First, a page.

EconPapers    
Economics at your fingertips  
 

Occupational Mobility Within and Between Skill Clusters: An Empirical Analysis Based on the Skill-Weights Approach

Regula Geel and Uschi Backes-Gellner

No 47, Economics of Education Working Paper Series from University of Zurich, Department of Business Administration (IBW)

Abstract: This paper applies Lazear's skill-weights approach (2009) to analyze the specificity of skill combinations of various occupations and its effects on occupational mobility and wages. The results show that the more specific an occupation, the smaller the probability of an occupational change. We also identify clusters of occupations characterized by similar skill combinations and find that employees in specific occupations have a comparatively higher probability of changing occupations within a skill cluster than between skill clusters. Moreover, occupational mobility within a skill cluster results in wage gains, while between clusters it results in wage losses. Therefore, the acquired skill combination and the resulting skill cluster, rather than the occupation per se, crucially determines mobility. Thus, for educational policies, it is more important to study whether a skill cluster is sustainable than an occupation.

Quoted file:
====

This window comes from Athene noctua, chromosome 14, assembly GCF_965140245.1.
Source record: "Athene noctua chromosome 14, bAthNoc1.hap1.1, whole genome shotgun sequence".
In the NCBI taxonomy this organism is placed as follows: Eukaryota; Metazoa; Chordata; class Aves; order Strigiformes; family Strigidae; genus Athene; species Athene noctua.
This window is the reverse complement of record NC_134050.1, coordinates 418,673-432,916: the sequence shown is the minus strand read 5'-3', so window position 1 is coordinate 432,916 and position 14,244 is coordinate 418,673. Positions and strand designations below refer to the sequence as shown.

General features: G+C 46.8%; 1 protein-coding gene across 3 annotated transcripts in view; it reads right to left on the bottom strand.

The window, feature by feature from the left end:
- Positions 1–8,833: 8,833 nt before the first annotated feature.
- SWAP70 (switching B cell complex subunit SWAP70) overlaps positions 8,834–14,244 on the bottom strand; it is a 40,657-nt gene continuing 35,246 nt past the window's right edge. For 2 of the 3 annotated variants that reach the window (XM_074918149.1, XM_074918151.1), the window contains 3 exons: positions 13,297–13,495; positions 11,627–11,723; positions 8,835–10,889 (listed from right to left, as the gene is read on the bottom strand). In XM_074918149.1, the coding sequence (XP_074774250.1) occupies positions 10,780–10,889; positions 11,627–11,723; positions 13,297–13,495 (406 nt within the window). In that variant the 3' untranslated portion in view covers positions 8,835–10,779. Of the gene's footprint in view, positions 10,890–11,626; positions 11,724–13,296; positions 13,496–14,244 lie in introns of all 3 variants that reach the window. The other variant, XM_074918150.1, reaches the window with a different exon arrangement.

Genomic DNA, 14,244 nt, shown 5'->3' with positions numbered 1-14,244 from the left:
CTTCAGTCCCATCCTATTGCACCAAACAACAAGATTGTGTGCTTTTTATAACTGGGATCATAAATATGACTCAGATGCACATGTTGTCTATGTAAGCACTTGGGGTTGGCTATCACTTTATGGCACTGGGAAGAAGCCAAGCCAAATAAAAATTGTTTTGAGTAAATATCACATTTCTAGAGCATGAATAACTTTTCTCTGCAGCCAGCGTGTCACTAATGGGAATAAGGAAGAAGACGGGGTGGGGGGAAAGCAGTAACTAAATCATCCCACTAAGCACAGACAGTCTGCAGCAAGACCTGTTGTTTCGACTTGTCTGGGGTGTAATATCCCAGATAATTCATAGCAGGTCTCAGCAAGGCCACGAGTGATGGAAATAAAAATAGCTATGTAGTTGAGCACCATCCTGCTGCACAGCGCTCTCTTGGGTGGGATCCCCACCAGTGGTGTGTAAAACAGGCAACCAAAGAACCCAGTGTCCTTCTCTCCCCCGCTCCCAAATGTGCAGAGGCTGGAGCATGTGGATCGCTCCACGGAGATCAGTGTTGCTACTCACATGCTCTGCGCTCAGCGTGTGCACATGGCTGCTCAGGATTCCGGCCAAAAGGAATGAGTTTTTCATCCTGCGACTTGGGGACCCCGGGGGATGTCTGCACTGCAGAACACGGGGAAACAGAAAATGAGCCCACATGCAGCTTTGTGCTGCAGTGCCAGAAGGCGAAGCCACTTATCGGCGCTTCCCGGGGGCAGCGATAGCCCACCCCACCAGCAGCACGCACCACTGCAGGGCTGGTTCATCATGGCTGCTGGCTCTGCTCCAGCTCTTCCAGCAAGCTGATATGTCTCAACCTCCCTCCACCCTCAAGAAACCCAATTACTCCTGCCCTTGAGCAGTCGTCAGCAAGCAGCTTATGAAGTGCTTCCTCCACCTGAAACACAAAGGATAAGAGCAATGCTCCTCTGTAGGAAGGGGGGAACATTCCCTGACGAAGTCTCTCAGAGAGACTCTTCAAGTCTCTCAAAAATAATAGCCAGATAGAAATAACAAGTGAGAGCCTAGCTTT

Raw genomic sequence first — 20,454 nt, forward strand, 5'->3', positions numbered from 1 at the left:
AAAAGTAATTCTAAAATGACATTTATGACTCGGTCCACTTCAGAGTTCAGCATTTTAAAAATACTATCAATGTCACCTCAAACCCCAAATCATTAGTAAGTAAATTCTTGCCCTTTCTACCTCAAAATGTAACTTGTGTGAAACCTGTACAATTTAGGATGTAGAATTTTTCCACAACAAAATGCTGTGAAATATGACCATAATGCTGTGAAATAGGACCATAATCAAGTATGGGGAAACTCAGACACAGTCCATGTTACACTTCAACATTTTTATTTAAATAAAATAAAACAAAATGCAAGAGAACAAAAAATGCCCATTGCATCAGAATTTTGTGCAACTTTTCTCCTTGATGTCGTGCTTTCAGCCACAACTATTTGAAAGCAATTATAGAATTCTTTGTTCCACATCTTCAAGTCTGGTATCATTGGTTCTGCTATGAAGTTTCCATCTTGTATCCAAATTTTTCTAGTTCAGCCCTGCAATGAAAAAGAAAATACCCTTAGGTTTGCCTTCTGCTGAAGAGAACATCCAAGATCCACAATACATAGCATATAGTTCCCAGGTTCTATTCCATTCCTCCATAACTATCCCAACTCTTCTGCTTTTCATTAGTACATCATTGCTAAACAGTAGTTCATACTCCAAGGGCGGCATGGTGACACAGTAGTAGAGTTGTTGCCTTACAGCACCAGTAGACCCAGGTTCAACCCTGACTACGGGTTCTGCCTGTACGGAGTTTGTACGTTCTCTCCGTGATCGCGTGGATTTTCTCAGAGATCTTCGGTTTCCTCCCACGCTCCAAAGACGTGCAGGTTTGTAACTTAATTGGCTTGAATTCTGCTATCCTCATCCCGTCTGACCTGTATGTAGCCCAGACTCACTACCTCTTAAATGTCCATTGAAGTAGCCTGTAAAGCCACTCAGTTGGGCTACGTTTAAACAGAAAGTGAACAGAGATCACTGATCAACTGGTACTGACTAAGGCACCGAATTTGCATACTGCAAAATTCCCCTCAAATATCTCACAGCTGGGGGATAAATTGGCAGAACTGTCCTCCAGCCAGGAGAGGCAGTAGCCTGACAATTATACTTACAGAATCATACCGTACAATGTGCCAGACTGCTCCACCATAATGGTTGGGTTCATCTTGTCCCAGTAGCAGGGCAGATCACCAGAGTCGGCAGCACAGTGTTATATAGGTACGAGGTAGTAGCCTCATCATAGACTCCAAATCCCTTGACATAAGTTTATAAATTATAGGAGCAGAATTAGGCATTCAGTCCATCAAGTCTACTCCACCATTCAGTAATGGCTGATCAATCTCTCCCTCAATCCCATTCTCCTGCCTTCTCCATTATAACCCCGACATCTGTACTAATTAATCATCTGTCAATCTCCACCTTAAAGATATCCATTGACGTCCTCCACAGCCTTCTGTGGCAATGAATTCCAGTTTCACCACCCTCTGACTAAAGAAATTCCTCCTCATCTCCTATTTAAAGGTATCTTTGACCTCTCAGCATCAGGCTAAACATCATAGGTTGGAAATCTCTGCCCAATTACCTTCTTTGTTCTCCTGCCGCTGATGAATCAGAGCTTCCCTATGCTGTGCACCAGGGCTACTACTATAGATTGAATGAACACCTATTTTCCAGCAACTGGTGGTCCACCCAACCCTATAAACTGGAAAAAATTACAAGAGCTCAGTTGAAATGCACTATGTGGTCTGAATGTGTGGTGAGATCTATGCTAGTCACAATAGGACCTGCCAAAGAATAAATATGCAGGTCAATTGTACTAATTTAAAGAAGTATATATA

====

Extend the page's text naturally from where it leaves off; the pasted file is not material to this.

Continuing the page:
Keywords: Skill-weights approach; occupational mobility; apprenticeship training (search for similar items in EconPapers)
Pages: 34 pages
Date: 2009-09, Revised 2011-03
New Economics Papers: this item is included in nep-bec, nep-hrm and nep-lab
References: View references in EconPapers View complete reference list from CitEc
Citations: View citations in EconPapers (33) Track citations by RSS feed

Downloads: (external link)
http://repec.business.uzh.ch/RePEc/iso/leadinghouse/0047_lhwpaper.pdf (application/pdf)

Related works:
This item may be available elsewhere in EconPapers: Search for items with the same title.

Export reference: BibTeX RIS (EndNote, ProCite, RefMan) HTML/Text

Persistent link: https://EconPapers.repec.org/RePEc:iso:educat:0047

Access Statistics for this paper

More papers in Economics of Education Working Paper Series from University of Zurich, Department of Business Administration (IBW) Contact information at EDIRC.
Bibliographic data for series maintained by Sara Brunner ().

 
Page updated 2022-09-11
Handle: RePEc:iso:educat:0047